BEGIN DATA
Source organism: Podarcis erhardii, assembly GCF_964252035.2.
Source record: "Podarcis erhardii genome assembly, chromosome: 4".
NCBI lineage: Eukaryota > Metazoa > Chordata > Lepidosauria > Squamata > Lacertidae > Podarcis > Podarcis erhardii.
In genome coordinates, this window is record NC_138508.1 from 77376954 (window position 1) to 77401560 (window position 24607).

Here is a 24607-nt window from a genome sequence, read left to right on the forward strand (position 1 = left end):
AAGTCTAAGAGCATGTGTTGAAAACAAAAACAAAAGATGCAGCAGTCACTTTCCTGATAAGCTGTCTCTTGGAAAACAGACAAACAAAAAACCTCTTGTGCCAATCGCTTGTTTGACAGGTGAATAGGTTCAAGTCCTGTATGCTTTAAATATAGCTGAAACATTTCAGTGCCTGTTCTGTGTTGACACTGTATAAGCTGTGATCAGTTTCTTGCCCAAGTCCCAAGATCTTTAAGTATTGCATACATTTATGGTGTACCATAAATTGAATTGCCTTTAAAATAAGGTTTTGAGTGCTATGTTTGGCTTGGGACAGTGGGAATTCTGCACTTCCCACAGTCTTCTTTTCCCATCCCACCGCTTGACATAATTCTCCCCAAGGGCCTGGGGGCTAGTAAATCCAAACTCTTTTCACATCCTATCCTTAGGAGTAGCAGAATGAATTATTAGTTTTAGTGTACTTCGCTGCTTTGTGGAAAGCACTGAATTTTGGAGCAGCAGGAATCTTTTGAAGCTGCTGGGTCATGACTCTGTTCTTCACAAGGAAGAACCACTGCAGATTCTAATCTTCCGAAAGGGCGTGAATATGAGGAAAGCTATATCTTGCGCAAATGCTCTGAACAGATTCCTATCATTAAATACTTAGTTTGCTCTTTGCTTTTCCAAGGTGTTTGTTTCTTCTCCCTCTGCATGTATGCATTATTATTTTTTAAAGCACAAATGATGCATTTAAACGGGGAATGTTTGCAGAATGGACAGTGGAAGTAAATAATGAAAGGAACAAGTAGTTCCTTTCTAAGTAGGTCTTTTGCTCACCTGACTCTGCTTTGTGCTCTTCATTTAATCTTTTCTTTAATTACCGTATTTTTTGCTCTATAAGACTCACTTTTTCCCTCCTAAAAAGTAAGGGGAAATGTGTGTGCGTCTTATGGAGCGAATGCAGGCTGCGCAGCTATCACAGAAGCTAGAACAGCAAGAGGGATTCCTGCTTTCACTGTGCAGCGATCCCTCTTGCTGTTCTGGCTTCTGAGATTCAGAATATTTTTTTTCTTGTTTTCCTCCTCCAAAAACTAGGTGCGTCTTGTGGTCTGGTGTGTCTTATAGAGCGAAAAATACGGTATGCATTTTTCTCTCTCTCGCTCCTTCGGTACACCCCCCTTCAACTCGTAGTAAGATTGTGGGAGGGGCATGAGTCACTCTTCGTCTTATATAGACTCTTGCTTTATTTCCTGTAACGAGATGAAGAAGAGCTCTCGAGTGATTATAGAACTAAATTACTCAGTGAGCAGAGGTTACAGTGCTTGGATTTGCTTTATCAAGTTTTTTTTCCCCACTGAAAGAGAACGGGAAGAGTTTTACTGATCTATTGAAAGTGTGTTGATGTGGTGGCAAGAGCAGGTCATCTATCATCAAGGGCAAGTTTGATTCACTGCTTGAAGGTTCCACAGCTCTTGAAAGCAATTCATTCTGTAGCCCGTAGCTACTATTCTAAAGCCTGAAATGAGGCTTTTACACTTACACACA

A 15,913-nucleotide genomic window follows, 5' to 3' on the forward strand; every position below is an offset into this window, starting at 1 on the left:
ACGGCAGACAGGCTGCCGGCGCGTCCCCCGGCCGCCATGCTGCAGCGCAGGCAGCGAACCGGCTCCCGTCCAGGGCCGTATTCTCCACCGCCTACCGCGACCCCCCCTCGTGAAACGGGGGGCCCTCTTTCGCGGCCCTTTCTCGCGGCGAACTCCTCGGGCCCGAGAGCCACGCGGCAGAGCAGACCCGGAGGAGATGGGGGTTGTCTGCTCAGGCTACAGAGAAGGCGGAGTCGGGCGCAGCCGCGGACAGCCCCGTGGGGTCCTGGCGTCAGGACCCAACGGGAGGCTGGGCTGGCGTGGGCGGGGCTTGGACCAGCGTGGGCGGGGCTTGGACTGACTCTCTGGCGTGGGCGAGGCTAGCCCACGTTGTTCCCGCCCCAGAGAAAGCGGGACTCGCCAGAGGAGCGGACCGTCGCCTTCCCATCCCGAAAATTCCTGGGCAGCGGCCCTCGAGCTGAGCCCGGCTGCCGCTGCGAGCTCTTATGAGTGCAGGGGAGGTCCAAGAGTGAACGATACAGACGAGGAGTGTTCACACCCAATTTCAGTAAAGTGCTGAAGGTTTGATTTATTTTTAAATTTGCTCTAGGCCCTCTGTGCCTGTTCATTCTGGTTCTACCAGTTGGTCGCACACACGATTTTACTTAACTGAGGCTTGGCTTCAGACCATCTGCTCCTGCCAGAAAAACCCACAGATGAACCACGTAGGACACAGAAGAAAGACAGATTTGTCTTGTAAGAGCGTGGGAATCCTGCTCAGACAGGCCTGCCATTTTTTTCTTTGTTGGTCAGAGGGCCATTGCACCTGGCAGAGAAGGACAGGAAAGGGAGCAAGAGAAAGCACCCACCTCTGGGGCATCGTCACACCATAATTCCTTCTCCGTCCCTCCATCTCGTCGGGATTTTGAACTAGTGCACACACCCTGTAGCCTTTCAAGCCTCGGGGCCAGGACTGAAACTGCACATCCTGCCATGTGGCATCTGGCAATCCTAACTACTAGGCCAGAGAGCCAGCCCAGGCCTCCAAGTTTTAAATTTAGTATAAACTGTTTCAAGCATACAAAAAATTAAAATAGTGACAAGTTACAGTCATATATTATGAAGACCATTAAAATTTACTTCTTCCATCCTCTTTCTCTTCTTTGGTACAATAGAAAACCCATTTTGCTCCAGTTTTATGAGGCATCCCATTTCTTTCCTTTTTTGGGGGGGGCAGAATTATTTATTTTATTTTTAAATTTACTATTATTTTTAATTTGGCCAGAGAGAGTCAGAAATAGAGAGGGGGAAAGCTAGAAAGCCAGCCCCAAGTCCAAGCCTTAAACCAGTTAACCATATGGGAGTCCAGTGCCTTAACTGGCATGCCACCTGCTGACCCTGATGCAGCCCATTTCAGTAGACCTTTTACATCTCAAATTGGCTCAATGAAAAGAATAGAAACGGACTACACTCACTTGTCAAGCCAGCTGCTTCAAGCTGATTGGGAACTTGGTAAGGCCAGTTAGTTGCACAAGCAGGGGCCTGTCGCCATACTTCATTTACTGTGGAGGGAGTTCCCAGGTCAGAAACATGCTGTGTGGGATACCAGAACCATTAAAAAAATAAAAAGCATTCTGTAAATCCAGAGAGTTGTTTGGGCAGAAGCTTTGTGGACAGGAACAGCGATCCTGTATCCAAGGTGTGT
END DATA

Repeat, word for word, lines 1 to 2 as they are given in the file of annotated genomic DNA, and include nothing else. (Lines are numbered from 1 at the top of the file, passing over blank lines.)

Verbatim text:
Source organism: Podarcis erhardii, assembly GCF_964252035.2.
Source record: "Podarcis erhardii genome assembly, chromosome: 4".